Purpose of this blog

Dmitry Yudo aka Overlord, jack of all trades
David Lister aka Listy, Freelancer and Volunteer

Sunday, April 24, 2022

With a Bit of Guts Behind them!

Hello Historians, I am still alive and doing history stuff. As you may have gathered, it has not left me much time to do full articles. I do still provide history related content on my social media, with most of it going up on Facebook, but I do put some of it on Twitter (@History_Listy) as well (all dependent on word counts and the like).

Today as I have nothing planned, I thought we could have a look at part of my collection. Over the last few years I have been slowly collecting British Bayonets, and as I now have a decent quantity of them I figured a quick post is in order. So let me take you through my collection of stabby sticks.

The 'complete' collection


First up we have what I am pretty certain is a Brown Bess musket socket bayonet. I got it second hand so its exact details are not stated. I am also daily certain it is a modern reproduction, but as the price was low even for a repo, it seemed silly not to get it. 


Next we have our first real bayonet. In 1871 the British army introduced their new rifle, the Martini–Henry.  Made famous today by its use and appearance in the film Zulu. This was similar to the Brown Bess bayonet, however the triangular cross-section is the same width on all of the sides. This particular one is quite badly battered, with the tip of the blade being quite beaten up. Which is a shame as at the time casting bayonets was tricky, and it was not possible with the technology of the time to get an equal sided point at the tip. So the outer edge had a slight curve to it.This particular one is missing part of the locking system, and has a cracked base, which leads us nicely on to:

This is a 1887 Mk.4 bayonet. After experience of the Martini–Henry bayonet, and its use in Africa, it was determined that the bayonet was in need of improvement. Specifically the old socket bayonets tended to break, and had troubles in their mounting system. So work began on sword bayonets, like this one. The term ‘sword’ is entirely appropriate as the blade is absolutely massive. In length it is about 18 inches (nearly 46cm)! This particular blade was forged in 1886 as part of the trials and development of the bayonet, then in 1891 it was converted to a 1887 pattern. The trials bayonets converted to the 1887 pattern became the Mk.4 of the weapon.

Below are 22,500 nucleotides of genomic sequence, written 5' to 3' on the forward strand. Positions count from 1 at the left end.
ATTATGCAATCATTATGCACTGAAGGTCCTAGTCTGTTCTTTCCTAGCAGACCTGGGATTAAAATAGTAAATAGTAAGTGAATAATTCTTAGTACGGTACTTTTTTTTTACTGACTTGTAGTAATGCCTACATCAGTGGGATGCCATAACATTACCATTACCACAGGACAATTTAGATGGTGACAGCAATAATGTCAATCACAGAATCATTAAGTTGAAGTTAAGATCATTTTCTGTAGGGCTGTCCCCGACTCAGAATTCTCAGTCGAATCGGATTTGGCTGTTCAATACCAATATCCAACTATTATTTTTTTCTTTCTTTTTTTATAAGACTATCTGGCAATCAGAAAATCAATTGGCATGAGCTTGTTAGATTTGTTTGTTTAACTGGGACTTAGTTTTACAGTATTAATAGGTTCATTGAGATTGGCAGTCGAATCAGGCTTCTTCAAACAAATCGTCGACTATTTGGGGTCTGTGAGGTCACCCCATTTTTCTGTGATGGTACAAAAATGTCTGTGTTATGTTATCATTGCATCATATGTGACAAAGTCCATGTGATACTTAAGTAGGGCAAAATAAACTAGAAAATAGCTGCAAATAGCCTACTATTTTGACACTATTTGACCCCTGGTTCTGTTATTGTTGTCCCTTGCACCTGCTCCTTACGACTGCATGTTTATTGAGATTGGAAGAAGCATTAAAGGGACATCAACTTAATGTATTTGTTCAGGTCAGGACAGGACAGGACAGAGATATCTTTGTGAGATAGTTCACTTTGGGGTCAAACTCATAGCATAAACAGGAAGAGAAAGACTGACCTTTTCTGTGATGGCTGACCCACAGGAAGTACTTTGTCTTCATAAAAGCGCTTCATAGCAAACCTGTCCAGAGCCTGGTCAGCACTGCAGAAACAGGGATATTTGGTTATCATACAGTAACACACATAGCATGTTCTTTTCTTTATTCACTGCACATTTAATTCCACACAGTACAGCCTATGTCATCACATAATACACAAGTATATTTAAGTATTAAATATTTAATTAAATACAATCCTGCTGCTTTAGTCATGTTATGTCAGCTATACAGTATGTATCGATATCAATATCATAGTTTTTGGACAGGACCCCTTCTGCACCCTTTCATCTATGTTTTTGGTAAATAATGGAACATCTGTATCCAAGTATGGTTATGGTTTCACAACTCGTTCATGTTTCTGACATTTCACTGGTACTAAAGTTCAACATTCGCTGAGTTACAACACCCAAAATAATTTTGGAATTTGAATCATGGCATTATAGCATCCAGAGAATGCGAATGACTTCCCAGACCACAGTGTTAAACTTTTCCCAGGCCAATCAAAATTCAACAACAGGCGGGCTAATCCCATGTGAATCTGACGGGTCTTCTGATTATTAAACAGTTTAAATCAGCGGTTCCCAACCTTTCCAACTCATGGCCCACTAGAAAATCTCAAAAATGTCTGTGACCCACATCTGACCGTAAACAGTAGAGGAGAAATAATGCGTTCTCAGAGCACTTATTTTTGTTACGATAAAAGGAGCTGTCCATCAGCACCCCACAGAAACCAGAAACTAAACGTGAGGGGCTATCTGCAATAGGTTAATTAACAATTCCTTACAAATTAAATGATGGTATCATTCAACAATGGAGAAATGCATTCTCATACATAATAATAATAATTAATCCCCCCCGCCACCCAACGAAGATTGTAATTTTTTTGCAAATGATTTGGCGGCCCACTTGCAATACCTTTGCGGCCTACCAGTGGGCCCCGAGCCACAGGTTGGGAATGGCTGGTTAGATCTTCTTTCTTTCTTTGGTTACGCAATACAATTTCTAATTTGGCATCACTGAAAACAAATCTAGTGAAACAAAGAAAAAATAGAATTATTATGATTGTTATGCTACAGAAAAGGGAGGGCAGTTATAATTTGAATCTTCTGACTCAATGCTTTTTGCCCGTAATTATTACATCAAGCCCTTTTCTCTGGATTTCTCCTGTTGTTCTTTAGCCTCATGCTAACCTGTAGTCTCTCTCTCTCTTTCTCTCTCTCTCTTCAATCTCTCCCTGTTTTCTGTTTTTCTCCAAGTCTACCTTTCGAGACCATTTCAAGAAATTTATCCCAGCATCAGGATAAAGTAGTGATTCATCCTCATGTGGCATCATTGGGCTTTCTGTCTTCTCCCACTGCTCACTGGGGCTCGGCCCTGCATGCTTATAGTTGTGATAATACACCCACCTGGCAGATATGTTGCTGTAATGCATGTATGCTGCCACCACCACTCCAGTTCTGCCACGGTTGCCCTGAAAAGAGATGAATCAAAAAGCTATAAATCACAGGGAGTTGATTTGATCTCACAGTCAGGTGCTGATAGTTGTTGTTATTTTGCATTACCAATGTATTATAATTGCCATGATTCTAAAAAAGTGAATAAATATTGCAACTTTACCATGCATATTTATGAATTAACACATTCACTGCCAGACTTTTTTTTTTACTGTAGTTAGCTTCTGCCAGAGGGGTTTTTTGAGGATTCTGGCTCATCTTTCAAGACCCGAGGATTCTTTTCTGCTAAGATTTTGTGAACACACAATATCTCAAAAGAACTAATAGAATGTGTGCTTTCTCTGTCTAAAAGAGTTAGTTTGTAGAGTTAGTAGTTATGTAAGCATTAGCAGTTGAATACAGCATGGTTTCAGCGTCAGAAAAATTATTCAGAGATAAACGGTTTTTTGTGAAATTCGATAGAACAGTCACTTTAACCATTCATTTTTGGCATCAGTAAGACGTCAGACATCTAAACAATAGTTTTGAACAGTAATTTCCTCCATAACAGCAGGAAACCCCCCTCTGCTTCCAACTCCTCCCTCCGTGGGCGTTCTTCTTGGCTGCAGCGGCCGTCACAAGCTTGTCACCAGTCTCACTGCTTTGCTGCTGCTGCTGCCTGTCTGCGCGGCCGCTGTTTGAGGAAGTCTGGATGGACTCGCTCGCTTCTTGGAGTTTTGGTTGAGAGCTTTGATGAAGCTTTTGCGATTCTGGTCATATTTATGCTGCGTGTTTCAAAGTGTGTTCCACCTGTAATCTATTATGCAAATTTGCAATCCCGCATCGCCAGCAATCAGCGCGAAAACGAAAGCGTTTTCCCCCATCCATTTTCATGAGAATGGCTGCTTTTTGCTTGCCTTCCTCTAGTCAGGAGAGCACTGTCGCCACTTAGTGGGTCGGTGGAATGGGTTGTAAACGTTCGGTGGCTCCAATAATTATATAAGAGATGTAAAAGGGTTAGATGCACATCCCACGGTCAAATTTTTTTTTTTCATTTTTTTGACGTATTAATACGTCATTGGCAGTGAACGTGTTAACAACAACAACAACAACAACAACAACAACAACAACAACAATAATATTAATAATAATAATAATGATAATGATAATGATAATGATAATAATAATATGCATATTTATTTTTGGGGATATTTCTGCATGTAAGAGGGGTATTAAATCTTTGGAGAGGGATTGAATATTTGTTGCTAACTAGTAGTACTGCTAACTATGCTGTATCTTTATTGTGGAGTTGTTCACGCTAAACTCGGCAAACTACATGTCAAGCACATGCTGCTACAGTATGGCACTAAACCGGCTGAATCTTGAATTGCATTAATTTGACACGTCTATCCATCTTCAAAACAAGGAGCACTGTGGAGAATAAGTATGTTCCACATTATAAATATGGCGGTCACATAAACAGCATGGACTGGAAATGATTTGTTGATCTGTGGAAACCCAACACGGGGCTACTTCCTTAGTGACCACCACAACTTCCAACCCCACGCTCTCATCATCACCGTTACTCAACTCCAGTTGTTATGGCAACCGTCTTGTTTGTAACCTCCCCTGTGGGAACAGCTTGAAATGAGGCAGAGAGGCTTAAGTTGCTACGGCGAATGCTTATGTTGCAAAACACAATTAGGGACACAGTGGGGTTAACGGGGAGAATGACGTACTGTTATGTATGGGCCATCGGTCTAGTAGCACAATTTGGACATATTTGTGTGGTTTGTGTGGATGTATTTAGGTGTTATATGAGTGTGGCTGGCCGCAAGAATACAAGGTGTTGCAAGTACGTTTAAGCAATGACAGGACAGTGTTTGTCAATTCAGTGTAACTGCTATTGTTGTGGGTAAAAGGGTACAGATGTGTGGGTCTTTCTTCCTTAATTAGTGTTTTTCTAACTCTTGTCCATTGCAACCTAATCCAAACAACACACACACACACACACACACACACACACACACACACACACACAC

The next bayonet seems to be a much more conventional length to us, and is an 1888 pattern. This particular one was forged in 1896. You can instantly see the similarities in the cross-guard and the bayonet socket on the hilt to the 1887. These were often converted to fighting knives during the First and Second World Wars. There is an interesting variant, which I don’t yet have an example of. It is the 1903 bayonet, the main visual difference is that the rivets holding the grip on are changed to screws, which then becomes the standard way of fitting the handles onto the bayonets.

The new screw style of attachment is amply shown on our next subject, a 1907 sword bayonet. This particular weapon was forged in 1916, at the height of the First World War. These bayonets were fitted to the SMLE Mk.III and would serve all the way up until the early part of the Second World War. Like hte 1887 it is a sword bayonet, and is only a bit shorter in blade length than the 1887. However, the 1887 has a longer grip.

Our next bayonet is a bit of a special case, and unfortunately a bit of an example of a cowboy at work. The bayonet itself is a US made 1913 pattern, with a maker's date of 1917. This particular one then got sent to the British (as it is War Office marked) and is fitted with the leather UK style scabbard, this means it was highly likely it would have been issued to the Home Guard.

The down side is of course the grip. It seems that at some point in its past someone attempted to repair the grip by gluing a pair of wooden handles that they had crafted in place of the originals. The originals should look a lot like the 1907 handles, fixed in place by screws. Both the 1907 and the 1913 patterns look almost identical. So to distinguish the two types two vertical grooves were cut in the wooden handles. This one obviously lacks them, and so would need some restoration.

Our last Bayonet is a No4 Mk.II* spike bayonet. This was pretty much the standard bayonet for the British for the later half of the Second World War. This particular one lacks any markings at all, when combined with the finish makes me believe it may be one of the Post war Belgium production

Anyway, I hope you found this brief look into my collection interesting. There’s still oodles of Bayonets out there to add, however, this is a work in progress.